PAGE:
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Our Trip in Welsh Patagonia Day by Day

Day 1: Trelew and Gaiman

Buenos Aires to Trelew

We left Buenos Aires early for our two hour flight south to Trelew, the largest town in the Argentinean province of Chubut, which is home to all the Welsh towns and villages in Patagonia. We were met at the airport by Jeremy Wood (who runs this website), who was to be our guide, mentor, chauffeur, translator and friend during our stay in Welsh Patagonia. What Jeremy doesn't know about this place probably isn't worth knowing!

Hotel Touring Club

After a visit to the museum in the main square of the town and a peek at the Eisteddfod Office, we sat down for a coffee at the Touring Club, a huge bar which was the favourite watering hole of Butch Cassidy, when he lived in Patagonia in the early 1900s. Our coffee was prepared in one of those antique giant silver machines which looks and sounds like a fairground ride sinking into a village pond, all shooshing, splashing  and spluttering, and served by a very formal waiter in a white jacket. Looking around, it seems that the decor, as well as the service (and some of the locals) hadn't changed much since Butch robbed banks just to the south of here. Jeremy (of course) knew the owner, Rafael Fernández, who insisted on giving us a guided tour and showing us the very room where Butch stayed over 100 years ago. Outside in the courtyard another fond memory – tortoises! There were 6 of them, including a baby, enjoying the hot Patagonian sun.

Palaeontological Museum "Egidio Feruglio" (MEF)

From the Touring Club, it was just a few yards to Trelew's Obelisk, unveiled in 1965 to celebrate the centenary of the first Welsh immigrants arriving on the Mimosa. Next to the obelisk and old railway terminus  is Trelew's noted palaeontological museum (know by the locals by its Spanish acronym, MEF). This tribute to Patagonia's incredible variety of dinosaurs is one of the best museums of its kind in South America. We were shown around by Pierina, who explained in perfect English why Patagonia probably has the richest fossil remains in the World. One exhibit was the reconstruction of the back end of one of the larger plant eating dinosaurs found here – I barely came up to its ankle!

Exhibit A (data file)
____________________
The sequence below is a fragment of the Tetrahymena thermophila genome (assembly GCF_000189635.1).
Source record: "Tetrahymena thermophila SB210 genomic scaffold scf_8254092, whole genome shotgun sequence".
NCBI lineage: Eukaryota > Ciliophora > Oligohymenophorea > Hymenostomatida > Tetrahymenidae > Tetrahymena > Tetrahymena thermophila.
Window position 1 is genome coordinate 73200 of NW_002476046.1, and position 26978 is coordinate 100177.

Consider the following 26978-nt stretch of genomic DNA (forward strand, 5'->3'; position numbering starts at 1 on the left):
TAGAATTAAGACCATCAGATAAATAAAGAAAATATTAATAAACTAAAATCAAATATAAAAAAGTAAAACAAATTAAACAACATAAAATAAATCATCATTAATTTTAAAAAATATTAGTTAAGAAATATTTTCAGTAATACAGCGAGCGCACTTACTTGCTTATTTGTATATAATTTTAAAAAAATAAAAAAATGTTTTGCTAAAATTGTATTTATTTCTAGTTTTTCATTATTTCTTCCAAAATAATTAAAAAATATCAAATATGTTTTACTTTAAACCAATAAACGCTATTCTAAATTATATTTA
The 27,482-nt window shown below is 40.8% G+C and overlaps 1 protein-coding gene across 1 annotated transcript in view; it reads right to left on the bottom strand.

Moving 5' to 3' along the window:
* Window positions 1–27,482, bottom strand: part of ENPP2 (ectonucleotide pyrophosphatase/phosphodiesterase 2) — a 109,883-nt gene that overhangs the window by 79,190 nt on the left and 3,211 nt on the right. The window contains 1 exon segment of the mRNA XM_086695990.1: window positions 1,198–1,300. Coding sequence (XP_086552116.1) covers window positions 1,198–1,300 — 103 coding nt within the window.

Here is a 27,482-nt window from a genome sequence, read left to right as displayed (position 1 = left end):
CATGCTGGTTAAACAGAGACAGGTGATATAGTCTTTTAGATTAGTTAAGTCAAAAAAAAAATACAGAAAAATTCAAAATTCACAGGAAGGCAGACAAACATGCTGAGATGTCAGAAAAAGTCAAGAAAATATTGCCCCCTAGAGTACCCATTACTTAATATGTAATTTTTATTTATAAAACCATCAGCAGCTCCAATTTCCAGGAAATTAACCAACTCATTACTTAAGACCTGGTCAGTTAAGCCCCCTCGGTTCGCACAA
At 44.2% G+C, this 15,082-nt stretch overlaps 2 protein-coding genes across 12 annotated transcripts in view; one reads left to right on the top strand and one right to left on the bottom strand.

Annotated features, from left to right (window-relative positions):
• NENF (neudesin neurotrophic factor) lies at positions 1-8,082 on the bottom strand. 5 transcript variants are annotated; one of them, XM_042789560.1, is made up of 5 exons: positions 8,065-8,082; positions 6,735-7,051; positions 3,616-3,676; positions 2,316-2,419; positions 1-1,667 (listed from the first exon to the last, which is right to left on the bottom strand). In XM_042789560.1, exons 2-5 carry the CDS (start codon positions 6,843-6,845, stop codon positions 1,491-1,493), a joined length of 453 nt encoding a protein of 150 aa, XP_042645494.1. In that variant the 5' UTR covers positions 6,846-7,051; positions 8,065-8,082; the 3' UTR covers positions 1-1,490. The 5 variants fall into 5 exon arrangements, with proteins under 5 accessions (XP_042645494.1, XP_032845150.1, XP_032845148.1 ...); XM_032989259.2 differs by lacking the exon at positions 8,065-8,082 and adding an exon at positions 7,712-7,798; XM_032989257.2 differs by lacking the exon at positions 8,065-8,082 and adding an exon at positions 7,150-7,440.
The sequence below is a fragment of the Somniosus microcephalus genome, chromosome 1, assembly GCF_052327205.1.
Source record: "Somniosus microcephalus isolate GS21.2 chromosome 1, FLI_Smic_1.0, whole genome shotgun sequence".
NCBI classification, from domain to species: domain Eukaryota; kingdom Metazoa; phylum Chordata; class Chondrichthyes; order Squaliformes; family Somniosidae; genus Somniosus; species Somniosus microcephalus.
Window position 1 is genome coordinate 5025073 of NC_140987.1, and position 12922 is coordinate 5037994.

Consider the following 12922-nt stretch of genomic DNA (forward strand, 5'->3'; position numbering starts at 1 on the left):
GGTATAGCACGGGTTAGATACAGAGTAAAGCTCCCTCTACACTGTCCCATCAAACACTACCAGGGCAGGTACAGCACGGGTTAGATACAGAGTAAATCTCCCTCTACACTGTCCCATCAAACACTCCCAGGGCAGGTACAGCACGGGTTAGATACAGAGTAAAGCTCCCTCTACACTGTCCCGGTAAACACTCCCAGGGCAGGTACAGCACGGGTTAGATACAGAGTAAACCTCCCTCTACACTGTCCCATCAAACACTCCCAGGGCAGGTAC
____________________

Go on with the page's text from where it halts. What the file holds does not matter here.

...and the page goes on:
Ysgol yr Hendre

Across the road from the MEF is Trelew's only Welsh language school, Ysgol yr Hendre. Jeremy introduced us to the chairman of its board of Governors, Dr David Williams, its headmistress, Magalí Roberts and Catrin Morris, a parent and teacher at the school. All sorts of things were going on at the school, despite the fact that it was formally closed for summer holidays. Children were playing and reading Welsh books, parents were decorating, teachers were preparing new teaching materials and we were getting  in the way! We met parents of children attending the school who had no Welsh background whatsoever. They had decided to put their children's names down on the waiting list because of the school's old-fashioned values and high educational standards. Some of these children were passing the time trying to teach their parents Welsh!

We heard how the school had become a victim of its own success, in that in order both to satisfy local demand, as well as to continue Welsh-language education for the first children who started at the school at the nursery stage, it needed to move to larger premises. They now had a new site, together with a government grant of £80,000 to start building, but are still way short of their target of £250,000 to complete the construction of the new school.

I knew that this project would be of interest to people in Wales and said that I would do what I could to help.

Rhys Meirion has been the first Welsh artiste to respond to this appeal and he will tour Patagonia in support of the school in July and August of this year. For more information about his tour, and about how to join it, please follow this link.

For more information on Ysgol yr Hendre and how you can help them, please follow this link.



From Trelew, we took the inner road to Gaiman (which is from a Tehuelche word meaning whetstone or sharp stone), following the boundaries of the farms, passing Welsh chapels with great regularity and seeing the ingenious methods employed by the first settlers, who had no knowledge of agriculture, to irrigate their crops using the waters of the River Chubut. Except for its obvious lack of mountains, it looked just like fields and farmland in Wales. The river Chubut was to feature strongly in our itinerary for the next few days as we followed its course to the Andes.